Follow Slashdot blog updates by subscribing to our blog RSS feed


Forgot your password?

Slashdot videos: Now with more Slashdot!

  • View

  • Discuss

  • Share

We've improved Slashdot's video section; now you can view our video interviews, product close-ups and site visits with all the usual Slashdot options to comment, share, etc. No more walled garden! It's a work in progress -- we hope you'll check it out (Learn more about the recent updates).

Crime Security Your Rights Online

Cybercriminals Create 57,000 Fake Sites Each Week 77

Posted by CmdrTaco
from the because-they-can dept.
wiredmikey writes "In a recent investigation, it was discovered that cybercriminals are creating 57,000 new 'fake' websites each week looking to imitate and exploit approximately 375 high-profile brands. eBay and Western Union were the most targeted brands, making up 44 percent of exploited brands discovered. Visa, Amazon, Bank of America and PayPal also heavily targeted by cybercriminals. Banks comprise the majority of fake websites by far with 65 percent of the total. Online stores and auction sites came in at 27 percent, with eBay taking the spot as the No. 1 most targeted brand on the Web today."
This discussion has been archived. No new comments can be posted.

Cybercriminals Create 57,000 Fake Sites Each Week

Comments Filter:
  • Re:Cost? (Score:2, Insightful)

    by DriedClexler (814907) on Thursday September 09, 2010 @11:47AM (#33522816)

    Oh, I am completely sure that this isn't profitable, because registrars and ICANN would crack down on it immediately, and credit card companies would quickly reverse fraudulent puchases made on these websites, and then pass on the fraudsters' information to law enforcement, allowing them to swiftly shut down these operations.

    *jerk-off gesture*

  • by kheldan (1460303) on Thursday September 09, 2010 @11:58AM (#33523012) Journal
    I know that DNS vulnerabilities are being addressed finally. Wouldn't a good next step be to eliminate domain registrars that allow these sorts of sites to get created in the first place?
  • so sick of seeing (Score:3, Insightful)

    by nimbius (983462) on Thursday September 09, 2010 @12:18PM (#33523332) Homepage
    "articles" of this nature. When a company hocking a security product releases earth-shattering statistics for hackers and malware it is not research, or an investigation with any independent credibility. This is marketing fearmongering designed to get people to buy the product.
  • The registrars could do their part to shut down the bogus websites faster - by invalidating the WHOIS records - but they don't. Of course, we all know why they don't; it's because they make money by chosing to not do that. Of course if you read into the existing WHOIS records for the bogus websites you'll find that quite a few of them already have bogus WHOIS data; often the only part that means anything is the DNS referral, which shows quickly whose side the registrars are on.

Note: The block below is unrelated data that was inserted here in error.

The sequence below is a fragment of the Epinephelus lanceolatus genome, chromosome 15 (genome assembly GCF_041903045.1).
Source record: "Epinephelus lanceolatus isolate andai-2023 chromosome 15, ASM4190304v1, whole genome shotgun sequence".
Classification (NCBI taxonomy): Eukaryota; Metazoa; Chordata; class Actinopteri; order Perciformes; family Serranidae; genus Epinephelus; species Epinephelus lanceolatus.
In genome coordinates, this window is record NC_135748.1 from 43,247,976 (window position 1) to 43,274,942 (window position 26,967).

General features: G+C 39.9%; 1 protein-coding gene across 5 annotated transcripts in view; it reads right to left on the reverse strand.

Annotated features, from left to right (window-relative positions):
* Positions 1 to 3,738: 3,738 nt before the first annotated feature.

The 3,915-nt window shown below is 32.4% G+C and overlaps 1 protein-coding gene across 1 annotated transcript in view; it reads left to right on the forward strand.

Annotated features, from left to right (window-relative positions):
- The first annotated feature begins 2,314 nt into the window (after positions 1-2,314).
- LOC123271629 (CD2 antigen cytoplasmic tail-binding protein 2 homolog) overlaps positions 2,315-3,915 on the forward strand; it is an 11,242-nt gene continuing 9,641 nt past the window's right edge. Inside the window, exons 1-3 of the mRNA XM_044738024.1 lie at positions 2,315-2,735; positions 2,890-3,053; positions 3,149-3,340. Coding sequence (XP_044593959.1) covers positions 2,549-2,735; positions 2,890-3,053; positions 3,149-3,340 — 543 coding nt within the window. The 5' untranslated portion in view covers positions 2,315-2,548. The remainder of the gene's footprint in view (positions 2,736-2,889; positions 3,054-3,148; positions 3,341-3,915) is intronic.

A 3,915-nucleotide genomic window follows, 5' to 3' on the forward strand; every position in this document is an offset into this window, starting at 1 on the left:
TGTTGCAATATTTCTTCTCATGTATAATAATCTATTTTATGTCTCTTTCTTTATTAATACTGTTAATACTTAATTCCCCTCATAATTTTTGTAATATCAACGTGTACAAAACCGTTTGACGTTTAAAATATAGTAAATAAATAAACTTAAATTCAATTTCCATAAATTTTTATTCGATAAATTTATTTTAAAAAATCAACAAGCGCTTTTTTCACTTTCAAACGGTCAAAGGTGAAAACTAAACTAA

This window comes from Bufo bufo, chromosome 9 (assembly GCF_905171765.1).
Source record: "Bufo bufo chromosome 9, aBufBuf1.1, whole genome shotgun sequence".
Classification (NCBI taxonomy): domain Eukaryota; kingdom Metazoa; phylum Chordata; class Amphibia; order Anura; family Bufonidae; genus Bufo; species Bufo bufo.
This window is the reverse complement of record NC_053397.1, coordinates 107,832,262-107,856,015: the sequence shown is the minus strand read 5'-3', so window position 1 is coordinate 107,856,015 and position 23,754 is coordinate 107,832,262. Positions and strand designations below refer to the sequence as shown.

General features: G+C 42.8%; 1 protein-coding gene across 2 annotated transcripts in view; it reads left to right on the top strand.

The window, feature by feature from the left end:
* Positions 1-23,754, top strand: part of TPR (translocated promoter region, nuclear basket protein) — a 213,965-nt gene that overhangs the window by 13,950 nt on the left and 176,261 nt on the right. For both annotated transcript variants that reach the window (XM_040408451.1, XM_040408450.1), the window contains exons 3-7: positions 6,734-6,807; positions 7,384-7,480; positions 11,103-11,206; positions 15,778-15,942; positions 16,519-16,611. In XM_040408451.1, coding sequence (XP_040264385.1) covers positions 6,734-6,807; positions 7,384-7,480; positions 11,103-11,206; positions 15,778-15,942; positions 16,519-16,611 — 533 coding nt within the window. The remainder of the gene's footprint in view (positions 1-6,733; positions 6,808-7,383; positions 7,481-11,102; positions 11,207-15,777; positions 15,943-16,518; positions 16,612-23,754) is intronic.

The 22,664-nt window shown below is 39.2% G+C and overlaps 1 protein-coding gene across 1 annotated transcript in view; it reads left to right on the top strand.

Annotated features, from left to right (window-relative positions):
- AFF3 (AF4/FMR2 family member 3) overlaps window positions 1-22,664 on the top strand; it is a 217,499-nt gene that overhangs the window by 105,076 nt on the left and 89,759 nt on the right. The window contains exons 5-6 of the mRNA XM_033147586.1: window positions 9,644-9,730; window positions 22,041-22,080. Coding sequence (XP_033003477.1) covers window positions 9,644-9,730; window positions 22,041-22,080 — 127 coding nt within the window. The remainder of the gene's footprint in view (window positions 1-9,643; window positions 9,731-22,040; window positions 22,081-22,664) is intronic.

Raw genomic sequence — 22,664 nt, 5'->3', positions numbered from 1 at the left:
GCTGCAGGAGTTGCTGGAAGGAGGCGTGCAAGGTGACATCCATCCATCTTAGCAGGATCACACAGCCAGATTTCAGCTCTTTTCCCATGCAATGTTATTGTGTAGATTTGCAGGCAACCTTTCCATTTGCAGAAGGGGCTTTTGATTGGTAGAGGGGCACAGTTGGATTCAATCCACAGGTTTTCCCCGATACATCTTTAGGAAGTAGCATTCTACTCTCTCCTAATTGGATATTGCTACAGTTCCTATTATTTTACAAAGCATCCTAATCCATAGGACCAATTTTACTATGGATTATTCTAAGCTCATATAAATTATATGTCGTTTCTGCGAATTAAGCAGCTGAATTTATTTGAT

If our good friends at ICANN actually gave half a shit about the problem they would crack down on complacent registrars, but that isn't very profitable for them, either.
  • sure... (Score:5, Insightful)

    by damn_registrars (1103043) <> on Thursday September 09, 2010 @12:48PM (#33523814) Homepage Journal

    Wouldn't a good next step be to eliminate domain registrars that allow these sorts of sites to get created in the first place?

    I agree whole-heartedly that something should be done about the crooked and complacent registrars. The problem is, who should take the action? The most logical step is ICANN, since they handle registrar accreditation, except they have shown repeatedly that they will not take any meaningful steps. And of course, ICANN only does accreditation for registrars of the largest TLDs (for now), so anything from another country's list of TLDs is beyond their jurisdiction (and soon pretty much everything will be beyond their jurisdiction).

    So if ICANN won't do it, who then should? It is pretty well impossible to take legal action against the registrars and expect anything meaningful to come of that, so unless you want to advocate vigilante justice you're just SOL.

  • by Phrogman (80473) on Thursday September 09, 2010 @01:25PM (#33524406) Homepage

    Which is why some Government agency and not ICANN should be administering the domain names, or at the least some governing body with members posted from each of the major nations on the net or something.

  • Grammar, please (Score:1, Insightful)

    by Anonymous Coward on Thursday September 09, 2010 @04:51PM (#33527290)
    "Visa, Amazon, Bank of America and PayPal also heavily targeted by cybercriminals." Please, please, for the love of god, grammar check your submissions. I am a proud grammar nazi because it really hurts my brain when I have to read a summary that contains a sentence that is missing a verb. How does this even get posted like this? Something is wrong here.
  • by John Hasler (414242) on Thursday September 09, 2010 @05:52PM (#33527944) Homepage

    Because there is no chance at all that government would misuse control of DNS...

Is it possible that software is not like anything else, that it is meant to be discarded: that the whole point is to always see it as a soap bubble?